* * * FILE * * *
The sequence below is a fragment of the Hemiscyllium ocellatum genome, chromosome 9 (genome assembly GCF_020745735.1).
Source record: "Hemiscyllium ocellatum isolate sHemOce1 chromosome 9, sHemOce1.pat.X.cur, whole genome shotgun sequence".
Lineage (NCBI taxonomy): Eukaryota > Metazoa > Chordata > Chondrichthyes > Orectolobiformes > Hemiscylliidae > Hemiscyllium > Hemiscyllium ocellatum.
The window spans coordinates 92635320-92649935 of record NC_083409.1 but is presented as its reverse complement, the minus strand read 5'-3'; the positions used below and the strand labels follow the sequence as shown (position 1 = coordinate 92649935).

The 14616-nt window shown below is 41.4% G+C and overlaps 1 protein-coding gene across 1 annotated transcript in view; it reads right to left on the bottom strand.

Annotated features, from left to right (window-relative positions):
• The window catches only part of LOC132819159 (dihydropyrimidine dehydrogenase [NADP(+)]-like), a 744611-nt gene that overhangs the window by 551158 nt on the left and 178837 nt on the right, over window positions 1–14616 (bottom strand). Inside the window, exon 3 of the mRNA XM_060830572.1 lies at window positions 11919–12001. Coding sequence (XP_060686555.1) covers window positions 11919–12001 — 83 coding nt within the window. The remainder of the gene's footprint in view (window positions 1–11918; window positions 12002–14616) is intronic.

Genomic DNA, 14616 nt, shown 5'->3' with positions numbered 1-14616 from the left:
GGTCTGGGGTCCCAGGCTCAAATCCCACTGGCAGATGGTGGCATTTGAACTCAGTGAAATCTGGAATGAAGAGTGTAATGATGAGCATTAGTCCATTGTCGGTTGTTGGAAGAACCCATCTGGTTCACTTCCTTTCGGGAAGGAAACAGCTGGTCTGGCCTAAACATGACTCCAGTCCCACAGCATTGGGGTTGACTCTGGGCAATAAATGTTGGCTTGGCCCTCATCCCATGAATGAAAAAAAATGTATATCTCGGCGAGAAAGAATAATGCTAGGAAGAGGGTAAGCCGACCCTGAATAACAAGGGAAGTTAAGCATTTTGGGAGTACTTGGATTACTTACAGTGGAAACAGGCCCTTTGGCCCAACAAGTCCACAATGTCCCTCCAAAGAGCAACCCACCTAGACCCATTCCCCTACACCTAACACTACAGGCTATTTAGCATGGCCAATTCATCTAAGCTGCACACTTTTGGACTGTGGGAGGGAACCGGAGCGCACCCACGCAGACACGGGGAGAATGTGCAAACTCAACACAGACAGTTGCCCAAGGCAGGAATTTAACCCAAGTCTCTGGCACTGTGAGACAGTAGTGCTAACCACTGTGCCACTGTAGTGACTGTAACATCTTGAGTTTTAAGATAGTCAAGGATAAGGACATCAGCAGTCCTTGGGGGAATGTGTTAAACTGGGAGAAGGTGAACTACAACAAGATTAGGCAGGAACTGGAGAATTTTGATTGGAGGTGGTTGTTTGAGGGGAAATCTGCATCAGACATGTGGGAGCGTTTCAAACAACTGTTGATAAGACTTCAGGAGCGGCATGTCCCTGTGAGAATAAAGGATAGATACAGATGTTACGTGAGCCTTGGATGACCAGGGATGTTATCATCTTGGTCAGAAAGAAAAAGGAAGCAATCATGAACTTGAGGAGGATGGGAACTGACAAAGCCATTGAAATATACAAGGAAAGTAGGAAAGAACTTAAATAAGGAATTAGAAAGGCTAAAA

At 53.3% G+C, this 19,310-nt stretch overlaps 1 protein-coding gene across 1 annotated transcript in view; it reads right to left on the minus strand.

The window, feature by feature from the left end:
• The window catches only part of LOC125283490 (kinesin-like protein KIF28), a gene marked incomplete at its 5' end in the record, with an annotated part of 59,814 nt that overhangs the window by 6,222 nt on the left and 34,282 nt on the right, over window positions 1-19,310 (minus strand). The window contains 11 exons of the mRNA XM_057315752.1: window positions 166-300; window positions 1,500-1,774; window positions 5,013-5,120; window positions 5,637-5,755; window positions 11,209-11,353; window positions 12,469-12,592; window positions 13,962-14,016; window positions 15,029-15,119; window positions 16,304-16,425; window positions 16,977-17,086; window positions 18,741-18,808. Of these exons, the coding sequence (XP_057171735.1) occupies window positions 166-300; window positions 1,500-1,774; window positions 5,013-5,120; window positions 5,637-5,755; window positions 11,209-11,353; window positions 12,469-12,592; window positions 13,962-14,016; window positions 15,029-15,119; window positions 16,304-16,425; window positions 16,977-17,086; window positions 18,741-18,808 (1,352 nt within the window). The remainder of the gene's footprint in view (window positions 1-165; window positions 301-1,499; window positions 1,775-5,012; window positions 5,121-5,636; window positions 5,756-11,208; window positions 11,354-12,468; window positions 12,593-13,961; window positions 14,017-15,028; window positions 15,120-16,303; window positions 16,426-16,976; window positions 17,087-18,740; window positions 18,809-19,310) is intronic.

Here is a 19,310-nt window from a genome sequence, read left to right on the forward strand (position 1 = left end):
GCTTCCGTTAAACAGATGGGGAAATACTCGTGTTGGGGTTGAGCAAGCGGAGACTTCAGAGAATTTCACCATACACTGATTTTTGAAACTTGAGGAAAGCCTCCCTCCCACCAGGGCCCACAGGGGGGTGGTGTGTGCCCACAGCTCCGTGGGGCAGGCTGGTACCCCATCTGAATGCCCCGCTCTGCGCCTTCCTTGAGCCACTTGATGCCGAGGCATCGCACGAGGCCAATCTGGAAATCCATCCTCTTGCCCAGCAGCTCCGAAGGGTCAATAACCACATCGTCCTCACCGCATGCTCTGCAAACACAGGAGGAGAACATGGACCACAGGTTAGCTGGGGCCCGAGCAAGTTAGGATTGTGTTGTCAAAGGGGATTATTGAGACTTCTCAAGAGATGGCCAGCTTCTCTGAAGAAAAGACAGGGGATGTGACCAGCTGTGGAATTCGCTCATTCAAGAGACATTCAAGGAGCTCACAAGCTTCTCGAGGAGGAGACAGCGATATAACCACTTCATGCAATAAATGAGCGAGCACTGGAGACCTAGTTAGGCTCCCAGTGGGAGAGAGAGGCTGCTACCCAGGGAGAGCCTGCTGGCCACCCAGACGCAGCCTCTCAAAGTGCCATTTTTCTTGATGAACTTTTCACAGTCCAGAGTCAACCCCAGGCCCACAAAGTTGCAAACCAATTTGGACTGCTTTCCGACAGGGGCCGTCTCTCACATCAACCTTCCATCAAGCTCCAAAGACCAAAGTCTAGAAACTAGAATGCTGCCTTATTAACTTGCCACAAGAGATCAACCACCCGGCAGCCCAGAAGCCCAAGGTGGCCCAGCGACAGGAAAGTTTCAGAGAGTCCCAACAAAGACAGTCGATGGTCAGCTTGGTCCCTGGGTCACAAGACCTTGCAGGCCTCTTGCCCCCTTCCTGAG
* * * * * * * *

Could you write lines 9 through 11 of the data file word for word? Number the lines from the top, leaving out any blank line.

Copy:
GGTCTGGGGTCCCAGGCTCAAATCCCACTGGCAGATGGTGGCATTTGAACTCAGTGAAATCTGGAATGAAGAGTGTAATGATGAGCATTAGTCCATTGTCGGTTGTTGGAAGAACCCATCTGGTTCACTTCCTTTCGGGAAGGAAACAGCTGGTCTGGCCTAAACATGACTCCAGTCCCACAGCATTGGGGTTGACTCTGGGCAATAAATGTTGGCTTGGCCCTCATCCCATGAATGAAAAAAAATGTATATCTCGGCGAGAAAGAATAATGCTAGGAAGAGGGTAAGCCGACCCTGAATAACAAGGGAAGTTAAGCATTTTGGGAGTACTTGGATTACTTACAGTGGAAACAGGCCCTTTGGCCCAACAAGTCCACAATGTCCCTCCAAAGAGCAACCCACCTAGACCCATTCCCCTACACCTAACACTACAGGCTATTTAGCATGGCCAATTCATCTAAGCTGCACACTTTTGGACTGTGGGAGGGAACCGGAGCGCACCCACGCAGACACGGGGAGAATGTGCAAACTCAACACAGACAGTTGCCCAAGGCAGGAATTTAACCCAAGTCTCTGGCACTGTGAGACAGTAGTGCTAACCACTGTGCCACTGTAGTGACTGTAACATCTTGAGTTTTAAGATAGTCAAGGATAAGGACATCAGCAGTCCTTGGGGGAATGTGTTAAACTGGGAGAAGGTGAACTACAACAAGATTAGGCAGGAACTGGAGAATTTTGATTGGAGGTGGTTGTTTGAGGGGAAATCTGCATCAGACATGTGGGAGCGTTTCAAACAACTGTTGATAAGACTTCAGGAGCGGCATGTCCCTGTGAGAATAAAGGATAGATACAGATGTTACGTGAGCCTTGGATGACCAGGGATGTTATCATCTTGGTCAGAAAGAAAAAGGAAGCAATCATGAACTTGAGGAGGATGGGAACTGACAAAGCCATTGAAATATACAAGGAAAGTAGGAAAGAACTTAAATAAGGAATTAGAAAGGCTAAAA

At 53.3% G+C, this 19,310-nt stretch overlaps 1 protein-coding gene across 1 annotated transcript in view; it reads right to left on the minus strand.

The window, feature by feature from the left end: